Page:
Because we know that self-regulation influences children’s social competence and life success, it’s important for us to keep in mind the type of environment that is supportive of this kind of social-emotional development. In the Growing Great Kids curriculum, our primary focus is on a secure parent-child attachment relationship. By practicing parenting behaviors that are nurturing and responsive, day after day, children will feel loved and valued and safe and secure. Parents who are a secure base for their children are wrapping them in protective layers that will support the optimal development of emotional self-regulation.
The following components of the curriculum will guide you as you support parents to provide an environment that promotes self-regulation:
- E-Parenting Daily Do
- Character Builders Daily Do
- Play by Play Daily Do
- Four Steps to Success Daily Do
- Body Builders Daily Do
- Brain Builders Daily Do
- Ready for Play
- Getting in Sync with My Baby
Growing Great Families Manual:
- Unit 1 – Module 2 – Shaping Your Child’s Future
- Unit 1 – Module 3 – Learning About Family Values and Strengths
- Unit 2 – Module 1 – Protecting Your Children from Toxic Stress
- Unit 2 – Module 4 – What Happened to My Needs When I Became a Parent
- Unit 2 – Module 5 – Warning Signs for Stress Overload
- Unit 2 – Module 8 – Problem Talk
- Unit 2 – Module 9 – Growing Your Support Network
- Unit 3 – Module 1 – Discipline and Punishment: What is the Difference?
- Unit 3 – Module 2 – Discipline: Strategies for Growing Self-Regulation
- Unit 3 – Module 3 – Discipline: Dial it Down Time and Spanking
- Unit 4 – Blueprint 3 – Reconnecting Parents to their Children’s Needs During Times of Stress
GGK Prenatal Manual:
Unit 2 – Module 2 – Prenatal Attachment: Growing Bonds of Love
Unit 2 – Module 3 – Prenatal Depression in Mom’s and Dad’s is Not Uncommon
Unit 2 – Module 5 – Parenting to Grow a Resilient Child
GGK Social Emotional Modules for Each Unit from Birth to 36 months.
GGK For Preschoolers Manual:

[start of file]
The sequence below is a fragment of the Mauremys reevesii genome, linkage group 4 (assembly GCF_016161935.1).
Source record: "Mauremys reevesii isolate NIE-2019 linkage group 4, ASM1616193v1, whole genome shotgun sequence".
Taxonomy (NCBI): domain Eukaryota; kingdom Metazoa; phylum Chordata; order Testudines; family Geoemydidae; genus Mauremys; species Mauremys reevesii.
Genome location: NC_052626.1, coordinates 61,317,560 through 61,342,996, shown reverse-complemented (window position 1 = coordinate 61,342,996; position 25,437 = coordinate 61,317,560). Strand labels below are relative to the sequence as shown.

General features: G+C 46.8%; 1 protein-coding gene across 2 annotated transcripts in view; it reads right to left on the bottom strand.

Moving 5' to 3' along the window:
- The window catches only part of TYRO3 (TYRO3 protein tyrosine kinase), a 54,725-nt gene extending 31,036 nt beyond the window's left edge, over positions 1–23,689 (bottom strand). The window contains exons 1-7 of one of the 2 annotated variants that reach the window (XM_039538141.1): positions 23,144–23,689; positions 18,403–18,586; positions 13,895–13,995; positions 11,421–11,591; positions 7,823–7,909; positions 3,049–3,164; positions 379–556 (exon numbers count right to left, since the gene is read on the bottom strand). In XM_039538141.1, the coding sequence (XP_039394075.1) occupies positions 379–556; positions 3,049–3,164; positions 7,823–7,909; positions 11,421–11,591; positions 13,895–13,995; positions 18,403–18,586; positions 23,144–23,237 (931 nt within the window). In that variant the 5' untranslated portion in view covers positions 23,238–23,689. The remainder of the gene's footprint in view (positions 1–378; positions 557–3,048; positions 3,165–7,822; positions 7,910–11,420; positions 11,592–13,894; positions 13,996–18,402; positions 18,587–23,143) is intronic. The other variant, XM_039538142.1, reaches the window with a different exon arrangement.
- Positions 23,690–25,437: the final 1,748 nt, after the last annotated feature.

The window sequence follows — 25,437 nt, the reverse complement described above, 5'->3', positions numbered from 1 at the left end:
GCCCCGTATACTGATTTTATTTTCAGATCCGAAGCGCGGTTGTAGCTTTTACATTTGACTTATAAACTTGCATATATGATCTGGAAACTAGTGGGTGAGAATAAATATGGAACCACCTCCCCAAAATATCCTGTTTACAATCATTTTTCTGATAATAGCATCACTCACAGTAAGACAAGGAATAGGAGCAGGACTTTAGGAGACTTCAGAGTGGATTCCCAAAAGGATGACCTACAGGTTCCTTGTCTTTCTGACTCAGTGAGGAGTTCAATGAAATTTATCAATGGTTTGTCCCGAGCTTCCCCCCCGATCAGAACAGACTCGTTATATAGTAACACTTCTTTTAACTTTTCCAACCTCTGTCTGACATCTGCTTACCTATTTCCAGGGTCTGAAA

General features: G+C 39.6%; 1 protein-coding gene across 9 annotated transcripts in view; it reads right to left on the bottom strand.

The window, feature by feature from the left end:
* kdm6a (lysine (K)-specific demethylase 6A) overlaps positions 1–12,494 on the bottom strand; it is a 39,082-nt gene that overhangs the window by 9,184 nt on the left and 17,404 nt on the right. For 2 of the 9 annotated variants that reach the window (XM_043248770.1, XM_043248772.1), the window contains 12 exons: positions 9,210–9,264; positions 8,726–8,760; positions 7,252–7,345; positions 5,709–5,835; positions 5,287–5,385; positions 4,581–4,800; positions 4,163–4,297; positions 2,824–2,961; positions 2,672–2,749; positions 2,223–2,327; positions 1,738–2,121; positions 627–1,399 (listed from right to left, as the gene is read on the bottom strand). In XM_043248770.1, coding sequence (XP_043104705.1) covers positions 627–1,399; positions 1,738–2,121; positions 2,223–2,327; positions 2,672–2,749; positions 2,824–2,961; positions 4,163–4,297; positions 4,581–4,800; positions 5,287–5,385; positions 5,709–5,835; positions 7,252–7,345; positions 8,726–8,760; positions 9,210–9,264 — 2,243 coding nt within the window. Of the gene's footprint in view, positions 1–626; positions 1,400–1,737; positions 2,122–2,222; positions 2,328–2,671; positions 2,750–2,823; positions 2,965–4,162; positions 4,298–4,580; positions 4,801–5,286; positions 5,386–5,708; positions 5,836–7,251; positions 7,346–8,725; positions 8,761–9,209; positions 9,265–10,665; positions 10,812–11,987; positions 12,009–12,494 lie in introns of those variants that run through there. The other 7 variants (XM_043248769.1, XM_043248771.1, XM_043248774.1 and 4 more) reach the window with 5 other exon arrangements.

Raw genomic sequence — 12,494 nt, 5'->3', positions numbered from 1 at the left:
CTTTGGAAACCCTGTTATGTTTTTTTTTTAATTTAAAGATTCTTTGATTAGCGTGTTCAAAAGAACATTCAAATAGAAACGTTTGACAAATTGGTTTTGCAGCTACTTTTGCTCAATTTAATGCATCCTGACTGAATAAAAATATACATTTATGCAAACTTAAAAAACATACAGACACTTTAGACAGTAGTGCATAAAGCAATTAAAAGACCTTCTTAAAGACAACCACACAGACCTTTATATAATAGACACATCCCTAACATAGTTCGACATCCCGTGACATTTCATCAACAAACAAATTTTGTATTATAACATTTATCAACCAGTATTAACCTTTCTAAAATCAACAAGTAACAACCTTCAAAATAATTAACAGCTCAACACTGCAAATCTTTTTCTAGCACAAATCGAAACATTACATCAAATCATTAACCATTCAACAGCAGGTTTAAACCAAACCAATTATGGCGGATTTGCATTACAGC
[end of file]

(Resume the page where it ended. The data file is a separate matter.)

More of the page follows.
Module 2 – Building Your E-Parenting Daily Do’s Skills
Module 8 – Cultivating Strong Self-Esteem
Module 9 – Supporting Social and Emotional Development
Module 11 – Temperaments
Module 13 – Advancing Your E-Parenting Skills
Module 20 – Discipline vs. Punishment: Internal vs. External Control
Module 22 – Disciplining with E-Parenting
Module 24 – Growing Great Traditions
Regulating emotions is a critical part of our daily life, and is important for our mental health. Whether this ability is a matter of nature or nurture is not an easy question to answer and one that researchers will be working on for quite some time to come. In reality what we do know is that parenting is a cause and effect situation. What we do as parents matters a great deal! Supporting parents in the journey to give their children their best is a big job, but in the end, it results in the kind of future we all want for generations to come.
Cepelewicz, J. (2016, May 1). Like mother, like daughter: Brain structure in emotion-regulation areas and possibly the risk of mood disorders is inherited down the female line. Retrieved from Scientific American: http://www.scientificamerican.com/article/like-mother-like-daughter/
Educationally Entertaining. (2013, July 30). A super brief and basic explanation of epigenetics for total beginners. Retrieved from What is Epigenetics: http://www.whatisepigenetics.com/what-is-epigenetics/
England, M., & Sim, L. (2009). Depression in parents, parenting, and children: Opportunities to improve identification, treatment, and prevention. National Academies Press.
Goodman, S. (2007). Depression in mothers. Annual Review of Clinical Psychology, 107-135.
Yamagata, B., Murayama, K., Black, J. M., Hancock, R., Mimura, M., Yang, T. T., . . . Hoeft, F. (2016, January 27). Female-specific intergenerational transmission patterns of the human corticolimbic circuitry. The Journal of Neuroscience, 1254-1260.